dan-shen (generic name)
- Auto Immune Conditions
- Bladder & Kidney Health
- Brain & Nervous System
- Care Transitions
- Dental Health
- Emotional Health
- Eye Health
- Falls Prevention
- Financial Planning
- General Safety
- Health Care Basics
- Healthy Living
- Hearing Loss
- Heart Health
- High Blood Pressure
- Life Transitions
- Lung Health
- Men's Health
- Nutrition & Weight Management
- Pain Management
- Preventive Health
- Sexual Health
- Stomach & Digestive Health
- Stress & Anxiety
- Women's Health
TraditionWARNING: DISCLAIMER: The below uses are based on tradition, scientific theories, or limited research. They often have not been thoroughly tested in humans, and safety and effectiveness have not always been proven. Some of these conditions are potentially serious, and should be evaluated by a qualified healthcare provider. There may be other proposed uses that are not listed below.
Adults (18 years and older)
Oral dosing has not been studied in well-conducted trials in humans, and therefore no specific dose can be recommended.
In research from the 1970s, an 8 milliliter injection of danshen (16 grams of the herb) was given intravenously (diluted in 500 milliliters of a 10% glucose solution) for up to four weeks for ischemic stroke. Safety and effectiveness have not been established for this route of administration and it cannot be recommended at this time.
Children (younger than 18 years)
There is not enough scientific evidence to recommend the safe use of danshen in children, and it should be avoided due to potentially serious side effects.
SafetyDISCLAIMER: Many complementary techniques are practiced by healthcare professionals with formal training, in accordance with the standards of national organizations. However, this is not universally the case, and adverse effects are possible. Due to limited research, in some cases only limited safety information is available.
People with known allergy to danshen (Salvia miltiorrhiza) or its constituents (such as protocatechualdehyde, 3,4-dihydroxyphenyl-lactic acid, tanshinone I, dihydrotanshinone, cryptotanshione, miltirone, or salvianolic acid B) should avoid this herb. Danshen is often found in combination with other herbs in various formulations, and patients should read product labels carefully. Signs of allergy may include rash, itching, or shortness of breath.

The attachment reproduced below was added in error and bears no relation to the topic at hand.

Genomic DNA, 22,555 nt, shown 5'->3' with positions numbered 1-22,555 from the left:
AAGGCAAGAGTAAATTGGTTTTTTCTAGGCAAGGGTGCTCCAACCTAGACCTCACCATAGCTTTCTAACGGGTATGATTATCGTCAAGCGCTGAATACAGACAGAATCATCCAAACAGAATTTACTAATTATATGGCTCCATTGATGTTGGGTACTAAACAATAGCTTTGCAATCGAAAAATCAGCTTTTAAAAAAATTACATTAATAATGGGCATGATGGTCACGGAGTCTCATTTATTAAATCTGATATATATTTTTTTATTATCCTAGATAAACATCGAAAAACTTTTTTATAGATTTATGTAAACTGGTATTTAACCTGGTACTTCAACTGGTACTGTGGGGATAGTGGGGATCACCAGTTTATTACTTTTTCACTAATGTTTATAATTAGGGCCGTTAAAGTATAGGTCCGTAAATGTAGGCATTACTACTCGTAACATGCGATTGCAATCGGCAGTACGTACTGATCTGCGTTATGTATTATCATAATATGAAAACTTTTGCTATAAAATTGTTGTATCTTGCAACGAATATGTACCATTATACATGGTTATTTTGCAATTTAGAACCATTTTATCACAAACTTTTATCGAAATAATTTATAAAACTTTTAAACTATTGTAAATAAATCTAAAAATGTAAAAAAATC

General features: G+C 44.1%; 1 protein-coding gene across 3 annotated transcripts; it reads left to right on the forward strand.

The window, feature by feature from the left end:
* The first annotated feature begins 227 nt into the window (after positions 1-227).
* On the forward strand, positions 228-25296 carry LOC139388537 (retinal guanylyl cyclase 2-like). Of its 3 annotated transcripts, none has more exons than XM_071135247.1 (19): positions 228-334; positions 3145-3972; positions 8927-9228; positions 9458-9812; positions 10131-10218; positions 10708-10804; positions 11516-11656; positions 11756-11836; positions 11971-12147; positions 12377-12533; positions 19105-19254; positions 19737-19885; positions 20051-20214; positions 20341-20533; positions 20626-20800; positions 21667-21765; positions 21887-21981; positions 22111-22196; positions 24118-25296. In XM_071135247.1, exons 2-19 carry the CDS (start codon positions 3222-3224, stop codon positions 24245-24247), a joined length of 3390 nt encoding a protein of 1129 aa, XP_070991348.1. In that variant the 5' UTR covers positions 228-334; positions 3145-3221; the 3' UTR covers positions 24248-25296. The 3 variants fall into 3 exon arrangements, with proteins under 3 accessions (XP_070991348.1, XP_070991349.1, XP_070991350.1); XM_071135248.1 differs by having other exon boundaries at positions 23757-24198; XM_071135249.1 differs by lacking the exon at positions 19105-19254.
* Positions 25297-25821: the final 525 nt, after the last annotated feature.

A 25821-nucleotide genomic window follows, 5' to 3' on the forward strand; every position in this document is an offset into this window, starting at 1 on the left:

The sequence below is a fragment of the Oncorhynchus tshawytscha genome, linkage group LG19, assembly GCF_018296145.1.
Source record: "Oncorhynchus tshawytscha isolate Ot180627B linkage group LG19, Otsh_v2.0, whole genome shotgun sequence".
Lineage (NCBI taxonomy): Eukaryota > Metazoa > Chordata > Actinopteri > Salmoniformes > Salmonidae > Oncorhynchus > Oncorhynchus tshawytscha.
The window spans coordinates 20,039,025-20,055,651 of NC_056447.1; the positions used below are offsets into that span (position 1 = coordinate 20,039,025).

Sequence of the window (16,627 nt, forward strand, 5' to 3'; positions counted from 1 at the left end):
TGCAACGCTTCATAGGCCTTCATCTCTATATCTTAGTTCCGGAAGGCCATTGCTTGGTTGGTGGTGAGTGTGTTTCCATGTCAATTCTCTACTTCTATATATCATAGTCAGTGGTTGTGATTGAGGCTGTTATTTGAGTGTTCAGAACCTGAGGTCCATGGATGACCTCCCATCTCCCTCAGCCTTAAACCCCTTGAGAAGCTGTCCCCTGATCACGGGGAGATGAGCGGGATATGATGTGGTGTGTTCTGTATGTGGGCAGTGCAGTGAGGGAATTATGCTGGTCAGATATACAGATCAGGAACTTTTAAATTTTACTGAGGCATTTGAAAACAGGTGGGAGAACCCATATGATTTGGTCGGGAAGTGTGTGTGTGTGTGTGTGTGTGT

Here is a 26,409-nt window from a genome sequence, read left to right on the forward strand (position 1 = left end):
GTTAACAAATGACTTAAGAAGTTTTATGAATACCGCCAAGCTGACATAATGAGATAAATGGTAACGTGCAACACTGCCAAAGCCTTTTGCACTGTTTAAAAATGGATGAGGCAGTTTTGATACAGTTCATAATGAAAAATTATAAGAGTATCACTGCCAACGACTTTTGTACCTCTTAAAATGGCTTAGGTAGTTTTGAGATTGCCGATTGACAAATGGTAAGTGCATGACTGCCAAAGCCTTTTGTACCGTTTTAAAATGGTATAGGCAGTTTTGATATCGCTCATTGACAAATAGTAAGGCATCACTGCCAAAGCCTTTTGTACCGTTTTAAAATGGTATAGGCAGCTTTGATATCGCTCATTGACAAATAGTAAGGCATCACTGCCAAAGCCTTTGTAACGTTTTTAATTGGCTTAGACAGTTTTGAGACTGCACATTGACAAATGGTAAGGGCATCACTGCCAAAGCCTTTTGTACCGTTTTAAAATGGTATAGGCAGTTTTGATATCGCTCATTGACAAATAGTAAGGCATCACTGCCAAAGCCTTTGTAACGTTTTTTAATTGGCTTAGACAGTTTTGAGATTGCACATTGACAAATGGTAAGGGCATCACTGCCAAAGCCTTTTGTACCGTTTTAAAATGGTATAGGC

Side Effects and Warnings
Danshen may increase the risk of bleeding. This herb is reported to inhibit platelet aggregation and to increase the blood-thinning effects of warfarin in humans. Caution is advised in patients with bleeding disorders, in patients taking drugs that may increase the risk of bleeding, and prior to some surgical procedures. Dosing adjustments may be necessary.
Some people may experience stomach discomfort, reduced appetite, or itching.
In theory, danshen may lower blood pressure and should be used cautiously by patients with blood pressure abnormalities or taking drugs that alter blood pressure.
In theory, a chemical found in danshen called miltirone may increase drowsiness. Caution is advised while driving or operating machinery.
Convulsions, mental changes, and dystonia syndrome may occur.
Pregnancy and Breastfeeding
Danshen should be avoided during pregnancy and breastfeeding. In theory, the blood-thinning properties of danshen may increase the risk of miscarriage or bleeding, and effects on the fetus or nursing infants are not known.